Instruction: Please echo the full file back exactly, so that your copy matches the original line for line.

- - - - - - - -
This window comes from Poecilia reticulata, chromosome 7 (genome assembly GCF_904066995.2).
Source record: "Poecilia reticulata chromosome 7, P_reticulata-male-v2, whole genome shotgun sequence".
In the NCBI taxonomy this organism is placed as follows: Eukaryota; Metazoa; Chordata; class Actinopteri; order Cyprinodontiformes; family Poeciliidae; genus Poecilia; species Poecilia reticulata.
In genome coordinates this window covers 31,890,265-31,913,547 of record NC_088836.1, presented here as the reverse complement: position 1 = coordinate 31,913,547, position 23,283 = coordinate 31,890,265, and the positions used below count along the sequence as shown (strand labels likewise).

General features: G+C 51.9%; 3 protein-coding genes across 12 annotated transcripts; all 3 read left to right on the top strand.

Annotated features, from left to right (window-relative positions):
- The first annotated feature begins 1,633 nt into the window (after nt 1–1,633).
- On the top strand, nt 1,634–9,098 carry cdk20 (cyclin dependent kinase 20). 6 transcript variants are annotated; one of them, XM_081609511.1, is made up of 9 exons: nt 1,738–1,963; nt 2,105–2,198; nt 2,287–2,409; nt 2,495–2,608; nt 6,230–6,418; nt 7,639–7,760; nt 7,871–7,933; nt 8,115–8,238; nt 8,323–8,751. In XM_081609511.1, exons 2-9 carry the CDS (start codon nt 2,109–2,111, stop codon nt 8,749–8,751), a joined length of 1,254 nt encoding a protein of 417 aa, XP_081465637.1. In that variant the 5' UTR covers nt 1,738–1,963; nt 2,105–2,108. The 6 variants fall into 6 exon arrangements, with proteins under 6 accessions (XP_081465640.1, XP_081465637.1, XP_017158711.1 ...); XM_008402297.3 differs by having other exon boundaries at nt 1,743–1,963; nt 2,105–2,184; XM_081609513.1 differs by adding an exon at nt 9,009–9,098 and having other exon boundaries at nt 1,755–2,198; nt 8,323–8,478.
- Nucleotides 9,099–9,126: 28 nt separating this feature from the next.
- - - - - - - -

This window comes from Poecilia reticulata, chromosome 7 (genome assembly GCF_904066995.2).
Source record: "Poecilia reticulata chromosome 7, P_reticulata-male-v2, whole genome shotgun sequence".
In the NCBI taxonomy this organism is placed as follows: Eukaryota; Metazoa; Chordata; class Actinopteri; order Cyprinodontiformes; family Poeciliidae; genus Poecilia; species Poecilia reticulata.
In genome coordinates this window covers 31,890,265-31,913,547 of record NC_088836.1, presented here as the reverse complement: position 1 = coordinate 31,913,547, position 23,283 = coordinate 31,890,265, and the positions used below count along the sequence as shown (strand labels likewise).

General features: G+C 51.9%; 3 protein-coding genes across 12 annotated transcripts; all 3 read left to right on the top strand.

Annotated features, from left to right (window-relative positions):
- The first annotated feature begins 1,633 nt into the window (after nt 1–1,633).
- On the top strand, nt 1,634–9,098 carry cdk20 (cyclin dependent kinase 20). 6 transcript variants are annotated; one of them, XM_081609511.1, is made up of 9 exons: nt 1,738–1,963; nt 2,105–2,198; nt 2,287–2,409; nt 2,495–2,608; nt 6,230–6,418; nt 7,639–7,760; nt 7,871–7,933; nt 8,115–8,238; nt 8,323–8,751. In XM_081609511.1, exons 2-9 carry the CDS (start codon nt 2,109–2,111, stop codon nt 8,749–8,751), a joined length of 1,254 nt encoding a protein of 417 aa, XP_081465637.1. In that variant the 5' UTR covers nt 1,738–1,963; nt 2,105–2,108. The 6 variants fall into 6 exon arrangements, with proteins under 6 accessions (XP_081465640.1, XP_081465637.1, XP_017158711.1 ...); XM_008402297.3 differs by having other exon boundaries at nt 1,743–1,963; nt 2,105–2,184; XM_081609513.1 differs by adding an exon at nt 9,009–9,098 and having other exon boundaries at nt 1,755–2,198; nt 8,323–8,478.
- Nucleotides 9,099–9,126: 28 nt separating this feature from the next.